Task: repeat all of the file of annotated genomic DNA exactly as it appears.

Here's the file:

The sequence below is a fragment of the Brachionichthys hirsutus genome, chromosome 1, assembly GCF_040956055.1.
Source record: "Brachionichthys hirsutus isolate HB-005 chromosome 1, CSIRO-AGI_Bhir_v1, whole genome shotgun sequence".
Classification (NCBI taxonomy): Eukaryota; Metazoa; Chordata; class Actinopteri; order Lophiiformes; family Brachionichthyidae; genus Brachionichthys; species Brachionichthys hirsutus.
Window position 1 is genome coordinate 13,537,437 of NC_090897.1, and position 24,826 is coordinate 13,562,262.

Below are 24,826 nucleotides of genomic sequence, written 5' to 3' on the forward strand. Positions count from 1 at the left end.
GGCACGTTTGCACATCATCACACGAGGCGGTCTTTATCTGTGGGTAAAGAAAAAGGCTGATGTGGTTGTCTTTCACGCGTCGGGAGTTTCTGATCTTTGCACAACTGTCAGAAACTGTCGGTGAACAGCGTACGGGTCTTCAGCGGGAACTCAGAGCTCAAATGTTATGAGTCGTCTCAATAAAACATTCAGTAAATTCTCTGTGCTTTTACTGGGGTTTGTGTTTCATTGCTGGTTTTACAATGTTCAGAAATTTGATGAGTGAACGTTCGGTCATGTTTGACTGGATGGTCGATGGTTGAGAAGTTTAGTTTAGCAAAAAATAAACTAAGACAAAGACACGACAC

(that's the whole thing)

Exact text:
The sequence below is a fragment of the Brachionichthys hirsutus genome, chromosome 1, assembly GCF_040956055.1.
Source record: "Brachionichthys hirsutus isolate HB-005 chromosome 1, CSIRO-AGI_Bhir_v1, whole genome shotgun sequence".
Classification (NCBI taxonomy): Eukaryota; Metazoa; Chordata; class Actinopteri; order Lophiiformes; family Brachionichthyidae; genus Brachionichthys; species Brachionichthys hirsutus.
Window position 1 is genome coordinate 13,537,437 of NC_090897.1, and position 24,826 is coordinate 13,562,262.

Below are 24,826 nucleotides of genomic sequence, written 5' to 3' on the forward strand. Positions count from 1 at the left end.
GGCACGTTTGCACATCATCACACGAGGCGGTCTTTATCTGTGGGTAAAGAAAAAGGCTGATGTGGTTGTCTTTCACGCGTCGGGAGTTTCTGATCTTTGCACAACTGTCAGAAACTGTCGGTGAACAGCGTACGGGTCTTCAGCGGGAACTCAGAGCTCAAATGTTATGAGTCGTCTCAATAAAACATTCAGTAAATTCTCTGTGCTTTTACTGGGGTTTGTGTTTCATTGCTGGTTTTACAATGTTCAGAAATTTGATGAGTGAACGTTCGGTCATGTTTGACTGGATGGTCGATGGTTGAGAAGTTTAGTTTAGCAAAAAATAAACTAAGACAAAGACACGACAC